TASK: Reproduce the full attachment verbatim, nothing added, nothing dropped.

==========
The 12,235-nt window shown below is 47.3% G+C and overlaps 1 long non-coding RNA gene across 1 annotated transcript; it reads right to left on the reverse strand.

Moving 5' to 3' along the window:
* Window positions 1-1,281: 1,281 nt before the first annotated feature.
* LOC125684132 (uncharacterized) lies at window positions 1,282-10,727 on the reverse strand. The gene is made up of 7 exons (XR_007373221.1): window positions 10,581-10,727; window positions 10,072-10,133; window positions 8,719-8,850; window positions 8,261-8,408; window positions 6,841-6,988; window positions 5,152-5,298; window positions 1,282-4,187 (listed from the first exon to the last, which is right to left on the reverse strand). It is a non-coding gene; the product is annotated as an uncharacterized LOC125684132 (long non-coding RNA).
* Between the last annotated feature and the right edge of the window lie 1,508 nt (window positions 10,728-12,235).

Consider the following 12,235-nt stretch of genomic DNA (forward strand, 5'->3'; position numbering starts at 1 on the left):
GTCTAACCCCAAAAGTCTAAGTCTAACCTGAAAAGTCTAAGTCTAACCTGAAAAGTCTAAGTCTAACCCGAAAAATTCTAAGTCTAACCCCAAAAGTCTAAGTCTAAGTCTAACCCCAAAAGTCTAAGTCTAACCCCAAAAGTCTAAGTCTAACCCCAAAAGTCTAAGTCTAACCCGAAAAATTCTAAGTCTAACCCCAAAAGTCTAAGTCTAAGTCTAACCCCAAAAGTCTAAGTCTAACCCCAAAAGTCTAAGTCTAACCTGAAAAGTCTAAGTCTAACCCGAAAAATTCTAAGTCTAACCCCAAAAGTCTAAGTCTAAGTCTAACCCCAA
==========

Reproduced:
The 12,235-nt window shown below is 47.3% G+C and overlaps 1 long non-coding RNA gene across 1 annotated transcript; it reads right to left on the reverse strand.

Moving 5' to 3' along the window:
* Window positions 1-1,281: 1,281 nt before the first annotated feature.
* LOC125684132 (uncharacterized) lies at window positions 1,282-10,727 on the reverse strand. The gene is made up of 7 exons (XR_007373221.1): window positions 10,581-10,727; window positions 10,072-10,133; window positions 8,719-8,850; window positions 8,261-8,408; window positions 6,841-6,988; window positions 5,152-5,298; window positions 1,282-4,187 (listed from the first exon to the last, which is right to left on the reverse strand). It is a non-coding gene; the product is annotated as an uncharacterized LOC125684132 (long non-coding RNA).
* Between the last annotated feature and the right edge of the window lie 1,508 nt (window positions 10,728-12,235).

Consider the following 12,235-nt stretch of genomic DNA (forward strand, 5'->3'; position numbering starts at 1 on the left):
GTCTAACCCCAAAAGTCTAAGTCTAACCTGAAAAGTCTAAGTCTAACCTGAAAAGTCTAAGTCTAACCCGAAAAATTCTAAGTCTAACCCCAAAAGTCTAAGTCTAAGTCTAACCCCAAAAGTCTAAGTCTAACCCCAAAAGTCTAAGTCTAACCCCAAAAGTCTAAGTCTAACCCGAAAAATTCTAAGTCTAACCCCAAAAGTCTAAGTCTAAGTCTAACCCCAAAAGTCTAAGTCTAACCCCAAAAGTCTAAGTCTAACCTGAAAAGTCTAAGTCTAACCCGAAAAATTCTAAGTCTAACCCCAAAAGTCTAAGTCTAAGTCTAACCCCAA